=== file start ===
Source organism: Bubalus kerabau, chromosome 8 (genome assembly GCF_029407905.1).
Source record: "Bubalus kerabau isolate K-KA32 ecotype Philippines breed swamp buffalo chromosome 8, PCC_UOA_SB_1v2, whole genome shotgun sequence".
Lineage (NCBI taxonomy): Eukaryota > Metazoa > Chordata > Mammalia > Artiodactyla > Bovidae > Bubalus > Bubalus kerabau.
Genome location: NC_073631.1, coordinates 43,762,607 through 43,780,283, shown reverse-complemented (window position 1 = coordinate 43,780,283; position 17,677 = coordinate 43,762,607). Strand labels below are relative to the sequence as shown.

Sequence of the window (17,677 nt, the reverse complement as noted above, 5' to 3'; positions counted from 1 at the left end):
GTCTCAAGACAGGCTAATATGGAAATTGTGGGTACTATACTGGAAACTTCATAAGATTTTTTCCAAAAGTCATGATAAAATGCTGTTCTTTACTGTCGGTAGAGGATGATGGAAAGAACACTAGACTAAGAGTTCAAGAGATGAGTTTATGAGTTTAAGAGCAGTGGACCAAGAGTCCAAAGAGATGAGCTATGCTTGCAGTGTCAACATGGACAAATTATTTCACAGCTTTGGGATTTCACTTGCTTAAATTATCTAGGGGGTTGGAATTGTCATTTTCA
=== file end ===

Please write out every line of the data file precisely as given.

Source organism: Bubalus kerabau, chromosome 8 (genome assembly GCF_029407905.1).
Source record: "Bubalus kerabau isolate K-KA32 ecotype Philippines breed swamp buffalo chromosome 8, PCC_UOA_SB_1v2, whole genome shotgun sequence".
Lineage (NCBI taxonomy): Eukaryota > Metazoa > Chordata > Mammalia > Artiodactyla > Bovidae > Bubalus > Bubalus kerabau.
Genome location: NC_073631.1, coordinates 43,762,607 through 43,780,283, shown reverse-complemented (window position 1 = coordinate 43,780,283; position 17,677 = coordinate 43,762,607). Strand labels below are relative to the sequence as shown.

Sequence of the window (17,677 nt, the reverse complement as noted above, 5' to 3'; positions counted from 1 at the left end):
GTCTCAAGACAGGCTAATATGGAAATTGTGGGTACTATACTGGAAACTTCATAAGATTTTTTCCAAAAGTCATGATAAAATGCTGTTCTTTACTGTCGGTAGAGGATGATGGAAAGAACACTAGACTAAGAGTTCAAGAGATGAGTTTATGAGTTTAAGAGCAGTGGACCAAGAGTCCAAAGAGATGAGCTATGCTTGCAGTGTCAACATGGACAAATTATTTCACAGCTTTGGGATTTCACTTGCTTAAATTATCTAGGGGGTTGGAATTGTCATTTTCA